That’s the way we used to do it, with little kids, too. Most of you reading this can probably relate to this. Spent many nights’ playing cards or sitting in the car listening to The Prairie Home Companion (if you could get it on the car radio). Also spent a bit of time threatening the boys with unimaginable punishments. We found that we raised our voices quite a bit, as well. But only when provoked!!
But we survived and have had many laughs about the times we had. Probably more memories about the bad days than the good ones. But in those days, we had to walk 2 miles uphill each way to fetch a jug of water!
Minnell’s going to bake some muffin for breakfast now and just said “I’m now going to have the adventure I call lighting the oven.” I’m so glad she still has the adventurous spirit. Makes living with me easier, I’m told.
I’m not complaining. It’s just that things are, you know, different. We even turned the TV on last night when it was raining. Technology, however, does not always work the way we want. We only get 4 channels here at Stephen Foster. 2 public and 2 CBS. Should have watched some of the Brit TV comedies I brought or one of the 50+ DVDs we have with us. But we watched 2 cooking shows on PBS and a rerun of the Mentalist.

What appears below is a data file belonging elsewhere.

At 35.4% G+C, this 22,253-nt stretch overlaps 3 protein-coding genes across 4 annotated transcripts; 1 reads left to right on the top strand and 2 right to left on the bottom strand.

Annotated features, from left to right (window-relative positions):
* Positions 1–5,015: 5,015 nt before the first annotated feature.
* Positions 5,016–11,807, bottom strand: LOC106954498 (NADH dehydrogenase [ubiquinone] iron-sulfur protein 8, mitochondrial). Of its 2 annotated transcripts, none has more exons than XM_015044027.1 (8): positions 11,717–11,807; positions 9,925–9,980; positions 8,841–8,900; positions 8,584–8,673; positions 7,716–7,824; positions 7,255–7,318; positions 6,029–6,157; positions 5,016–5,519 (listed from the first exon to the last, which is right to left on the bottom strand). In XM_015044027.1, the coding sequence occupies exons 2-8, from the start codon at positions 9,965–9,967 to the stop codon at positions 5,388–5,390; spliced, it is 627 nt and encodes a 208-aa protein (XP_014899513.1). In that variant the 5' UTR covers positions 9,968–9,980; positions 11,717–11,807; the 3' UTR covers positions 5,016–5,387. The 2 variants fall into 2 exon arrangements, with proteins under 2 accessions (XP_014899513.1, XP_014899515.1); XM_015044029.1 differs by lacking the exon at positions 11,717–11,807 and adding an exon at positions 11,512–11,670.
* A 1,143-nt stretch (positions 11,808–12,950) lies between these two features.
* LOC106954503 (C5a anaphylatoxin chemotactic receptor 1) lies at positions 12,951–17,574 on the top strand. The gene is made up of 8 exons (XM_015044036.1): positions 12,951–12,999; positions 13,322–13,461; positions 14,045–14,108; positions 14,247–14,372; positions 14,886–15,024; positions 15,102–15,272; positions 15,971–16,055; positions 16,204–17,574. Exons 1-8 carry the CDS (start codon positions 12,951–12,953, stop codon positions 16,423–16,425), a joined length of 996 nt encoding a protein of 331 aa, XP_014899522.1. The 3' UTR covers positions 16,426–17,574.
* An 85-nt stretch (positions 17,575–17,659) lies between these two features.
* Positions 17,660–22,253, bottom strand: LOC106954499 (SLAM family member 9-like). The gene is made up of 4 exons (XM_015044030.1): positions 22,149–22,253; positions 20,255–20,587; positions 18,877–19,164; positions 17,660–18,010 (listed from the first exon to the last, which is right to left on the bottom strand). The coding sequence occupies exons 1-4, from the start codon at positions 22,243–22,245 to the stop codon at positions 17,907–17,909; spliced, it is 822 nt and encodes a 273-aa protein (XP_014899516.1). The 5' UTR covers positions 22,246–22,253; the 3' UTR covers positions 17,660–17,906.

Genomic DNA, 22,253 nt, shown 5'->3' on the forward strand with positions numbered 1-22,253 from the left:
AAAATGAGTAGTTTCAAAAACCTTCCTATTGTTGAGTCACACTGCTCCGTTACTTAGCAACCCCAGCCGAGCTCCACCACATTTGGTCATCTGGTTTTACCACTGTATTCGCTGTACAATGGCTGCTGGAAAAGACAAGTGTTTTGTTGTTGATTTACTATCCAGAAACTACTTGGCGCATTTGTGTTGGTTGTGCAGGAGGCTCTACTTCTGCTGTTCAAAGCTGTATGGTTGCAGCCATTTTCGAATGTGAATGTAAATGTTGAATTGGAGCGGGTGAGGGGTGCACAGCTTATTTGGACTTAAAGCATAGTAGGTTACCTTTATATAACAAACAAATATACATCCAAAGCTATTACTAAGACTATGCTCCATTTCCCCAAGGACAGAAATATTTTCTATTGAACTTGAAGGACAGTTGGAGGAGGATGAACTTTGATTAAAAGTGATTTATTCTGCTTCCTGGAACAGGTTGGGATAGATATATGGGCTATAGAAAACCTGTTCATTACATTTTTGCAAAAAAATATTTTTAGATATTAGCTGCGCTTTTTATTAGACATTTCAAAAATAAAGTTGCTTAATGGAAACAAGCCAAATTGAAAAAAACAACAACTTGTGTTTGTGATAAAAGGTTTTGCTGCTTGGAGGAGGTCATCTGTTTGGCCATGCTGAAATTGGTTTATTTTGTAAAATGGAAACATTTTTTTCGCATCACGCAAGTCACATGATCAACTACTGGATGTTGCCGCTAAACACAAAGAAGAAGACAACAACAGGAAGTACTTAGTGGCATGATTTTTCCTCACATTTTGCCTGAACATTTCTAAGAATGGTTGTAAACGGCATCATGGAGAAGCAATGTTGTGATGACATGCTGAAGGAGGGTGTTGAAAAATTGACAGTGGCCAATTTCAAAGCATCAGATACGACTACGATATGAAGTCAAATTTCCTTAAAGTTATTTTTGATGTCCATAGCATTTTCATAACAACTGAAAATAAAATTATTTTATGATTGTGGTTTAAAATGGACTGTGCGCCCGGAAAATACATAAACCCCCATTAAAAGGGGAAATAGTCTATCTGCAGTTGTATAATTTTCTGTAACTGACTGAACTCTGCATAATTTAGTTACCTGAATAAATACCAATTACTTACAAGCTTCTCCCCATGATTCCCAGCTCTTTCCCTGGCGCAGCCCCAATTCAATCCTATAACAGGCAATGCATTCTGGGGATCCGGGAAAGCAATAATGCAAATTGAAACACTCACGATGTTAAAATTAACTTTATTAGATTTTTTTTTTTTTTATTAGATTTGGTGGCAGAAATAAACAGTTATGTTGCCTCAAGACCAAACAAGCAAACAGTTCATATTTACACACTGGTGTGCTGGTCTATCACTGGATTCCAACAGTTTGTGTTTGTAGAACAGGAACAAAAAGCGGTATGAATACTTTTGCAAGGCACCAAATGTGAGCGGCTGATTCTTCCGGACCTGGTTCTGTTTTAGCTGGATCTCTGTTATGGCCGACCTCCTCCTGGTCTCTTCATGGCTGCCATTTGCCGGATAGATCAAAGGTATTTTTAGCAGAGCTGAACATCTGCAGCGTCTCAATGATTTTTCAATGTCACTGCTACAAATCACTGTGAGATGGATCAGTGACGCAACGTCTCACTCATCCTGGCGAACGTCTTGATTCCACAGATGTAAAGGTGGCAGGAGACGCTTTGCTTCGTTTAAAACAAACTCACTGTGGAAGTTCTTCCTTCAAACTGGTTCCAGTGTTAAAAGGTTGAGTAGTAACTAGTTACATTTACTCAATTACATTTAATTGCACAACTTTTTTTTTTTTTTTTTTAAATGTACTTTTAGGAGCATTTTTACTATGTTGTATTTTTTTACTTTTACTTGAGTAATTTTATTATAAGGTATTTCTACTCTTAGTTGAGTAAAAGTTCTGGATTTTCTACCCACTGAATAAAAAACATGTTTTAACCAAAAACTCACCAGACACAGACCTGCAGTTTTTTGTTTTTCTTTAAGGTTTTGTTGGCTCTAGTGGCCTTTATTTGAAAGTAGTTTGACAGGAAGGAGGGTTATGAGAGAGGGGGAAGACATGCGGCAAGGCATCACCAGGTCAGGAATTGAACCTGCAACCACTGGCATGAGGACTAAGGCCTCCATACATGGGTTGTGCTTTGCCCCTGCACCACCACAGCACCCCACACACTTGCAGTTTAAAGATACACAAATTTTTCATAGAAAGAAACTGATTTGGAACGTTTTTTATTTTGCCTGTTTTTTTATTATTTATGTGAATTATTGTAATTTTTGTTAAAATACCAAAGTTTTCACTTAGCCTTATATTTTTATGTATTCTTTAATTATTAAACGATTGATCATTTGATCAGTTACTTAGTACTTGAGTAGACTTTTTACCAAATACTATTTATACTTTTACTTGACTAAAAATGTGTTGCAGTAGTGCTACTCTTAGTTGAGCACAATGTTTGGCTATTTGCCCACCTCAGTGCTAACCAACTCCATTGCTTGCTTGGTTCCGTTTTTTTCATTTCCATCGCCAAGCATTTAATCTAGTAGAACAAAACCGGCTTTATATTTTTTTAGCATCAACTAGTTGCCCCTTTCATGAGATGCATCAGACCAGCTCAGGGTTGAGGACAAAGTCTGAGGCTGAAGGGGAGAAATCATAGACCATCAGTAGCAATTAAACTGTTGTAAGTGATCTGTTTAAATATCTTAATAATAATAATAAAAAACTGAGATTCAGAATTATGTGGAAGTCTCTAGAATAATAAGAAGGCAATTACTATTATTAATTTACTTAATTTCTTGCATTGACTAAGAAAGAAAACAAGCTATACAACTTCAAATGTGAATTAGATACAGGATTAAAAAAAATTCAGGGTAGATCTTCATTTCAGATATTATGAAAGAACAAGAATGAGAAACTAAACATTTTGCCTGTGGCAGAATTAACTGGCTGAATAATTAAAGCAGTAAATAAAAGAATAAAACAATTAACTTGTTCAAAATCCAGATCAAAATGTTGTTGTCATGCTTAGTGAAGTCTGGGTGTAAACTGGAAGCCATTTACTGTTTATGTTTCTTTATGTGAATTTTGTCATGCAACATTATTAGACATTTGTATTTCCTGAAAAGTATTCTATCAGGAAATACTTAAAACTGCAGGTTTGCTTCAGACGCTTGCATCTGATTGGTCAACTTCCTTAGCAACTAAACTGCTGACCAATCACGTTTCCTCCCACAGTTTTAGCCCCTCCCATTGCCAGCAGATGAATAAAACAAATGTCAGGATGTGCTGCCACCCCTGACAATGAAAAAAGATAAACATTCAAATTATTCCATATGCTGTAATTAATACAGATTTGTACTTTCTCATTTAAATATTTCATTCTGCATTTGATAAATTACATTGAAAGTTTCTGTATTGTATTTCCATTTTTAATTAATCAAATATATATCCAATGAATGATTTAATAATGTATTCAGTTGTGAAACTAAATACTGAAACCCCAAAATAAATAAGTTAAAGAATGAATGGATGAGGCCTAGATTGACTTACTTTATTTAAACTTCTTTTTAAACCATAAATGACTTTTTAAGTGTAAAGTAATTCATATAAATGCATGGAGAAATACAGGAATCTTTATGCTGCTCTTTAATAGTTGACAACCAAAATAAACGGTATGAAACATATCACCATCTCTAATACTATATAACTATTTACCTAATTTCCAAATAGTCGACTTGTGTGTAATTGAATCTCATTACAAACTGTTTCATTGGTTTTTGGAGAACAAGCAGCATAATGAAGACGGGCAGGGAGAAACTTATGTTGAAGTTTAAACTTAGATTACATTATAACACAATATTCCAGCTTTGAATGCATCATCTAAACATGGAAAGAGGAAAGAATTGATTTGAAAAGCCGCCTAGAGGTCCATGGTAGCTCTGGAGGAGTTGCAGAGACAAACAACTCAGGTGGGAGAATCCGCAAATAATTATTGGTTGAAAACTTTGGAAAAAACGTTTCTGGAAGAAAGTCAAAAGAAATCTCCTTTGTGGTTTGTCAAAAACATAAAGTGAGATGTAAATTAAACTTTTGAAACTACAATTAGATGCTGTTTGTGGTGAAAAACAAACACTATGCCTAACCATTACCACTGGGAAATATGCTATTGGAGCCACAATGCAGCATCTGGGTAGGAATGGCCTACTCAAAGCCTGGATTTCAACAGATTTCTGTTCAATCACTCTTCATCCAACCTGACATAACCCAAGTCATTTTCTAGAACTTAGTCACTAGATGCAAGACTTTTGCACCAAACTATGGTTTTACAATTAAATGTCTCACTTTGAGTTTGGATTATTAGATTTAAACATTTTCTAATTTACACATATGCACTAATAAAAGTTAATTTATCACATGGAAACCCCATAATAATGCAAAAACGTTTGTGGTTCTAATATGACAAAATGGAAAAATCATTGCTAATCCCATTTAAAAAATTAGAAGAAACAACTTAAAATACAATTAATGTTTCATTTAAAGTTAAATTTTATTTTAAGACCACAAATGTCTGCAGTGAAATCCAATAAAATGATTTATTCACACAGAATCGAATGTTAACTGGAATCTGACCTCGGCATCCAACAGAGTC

But again, I can’t complain about the cooking shows as I learned to make a custardy French toast and how to grill oysters in the shell on the grill. So all was not lost.
Drove yesterday from Indian Pass to White Springs in sprinkles and light rain. The first 80 miles were extremely interesting, starting out along the shore and beaches of Apalachicola Bay. Very beautiful. The road mostly ran along the shore so we had a number of good views of both New and Old Florida.
New Florida is what we saw in Destin and Panama City. Lots of beaches but lined with high rise hotels and apartments. Just inland were the rows of tourist shops, shell shops, franchise restaurants, and cheaper and older no tell motels.